When we listen to somebody talking, we not only rely on hearing, we also see speech.
Talking faces carry speech information, which is helpful when the acoustic information is degraded, e.g. in noisy surroundings, or, for the hearing-impaired. For instance, vision may give cues as to when there is speech to listen in a noisy background.
But also in normal, quiet conditions, vision interacts with hearing.
In the so-called McGurk effect, visual lip movements change the way we hear an acoustic speech token. This is another phenomenon of audiovisual integration, here changing the phonetic percept. But is this due to vision changing the way the brain processes sensory inputs from our ears, or, is it due to an integration of two conflicting pieces of phonetic information?
My project investigates what actually happens when vision changes the way we hear.
To start answering this question, we need to know how early in the underlying brain processes that vision starts to merge into hearing. To measure this, EEG is the perfect method, as it allows accurate tracking of brain processes down to the millisecond.
The aim is to be able to map where hearing and vision meet in the brain and how they interact.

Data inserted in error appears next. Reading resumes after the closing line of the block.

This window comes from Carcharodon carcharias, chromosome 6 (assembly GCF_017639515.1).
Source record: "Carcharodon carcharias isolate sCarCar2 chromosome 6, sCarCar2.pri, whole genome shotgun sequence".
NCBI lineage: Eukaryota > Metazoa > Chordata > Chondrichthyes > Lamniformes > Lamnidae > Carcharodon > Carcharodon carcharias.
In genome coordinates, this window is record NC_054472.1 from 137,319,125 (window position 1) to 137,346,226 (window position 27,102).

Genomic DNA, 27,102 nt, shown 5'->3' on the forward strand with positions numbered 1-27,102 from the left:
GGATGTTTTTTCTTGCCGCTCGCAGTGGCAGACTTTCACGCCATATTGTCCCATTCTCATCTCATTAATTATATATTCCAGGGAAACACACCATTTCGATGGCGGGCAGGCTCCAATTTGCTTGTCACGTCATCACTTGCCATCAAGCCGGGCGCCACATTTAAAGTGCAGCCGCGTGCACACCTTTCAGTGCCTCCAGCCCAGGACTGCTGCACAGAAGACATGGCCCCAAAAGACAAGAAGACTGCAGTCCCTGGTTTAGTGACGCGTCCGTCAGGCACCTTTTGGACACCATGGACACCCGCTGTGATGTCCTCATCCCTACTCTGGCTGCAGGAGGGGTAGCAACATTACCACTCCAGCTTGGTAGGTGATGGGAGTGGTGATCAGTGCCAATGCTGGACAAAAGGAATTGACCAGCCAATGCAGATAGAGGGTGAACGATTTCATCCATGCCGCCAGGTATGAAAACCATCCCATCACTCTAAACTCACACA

|- 2003||B.A. (philosophy) - University of Aarhus|
|- 2007||B.Sc. (psychology) - University of Copenhagen|
|- 2010||M.Sc. (psychology) / Cand.psych. - University of Copenhagen|
M.Sc. (psychology) / Cand.psych.
|2011 - -||Guest PhD student (CAHR) - Center for Applied Hearing Research, DTU Elektro|
Publication: Research - peer-review › Journal article – Annual report year: 2014
Publication: Research › Ph.D. thesis – Annual report year: 2014
Publication: Research - peer-review › Conference abstract in journal – Annual report year: 2013
ISSNs (Electronic): 1873-3514
Pergamon, United Kingdom
ISI indexed (2013): yes, FI (2013): 2
ISSNs: 0014-4819, 00144819
ISSNs (Electronic): 0932-401
ISI indexed (2013): yes, FI (2013): 1
ISSNs (Electronic): 2213-4808
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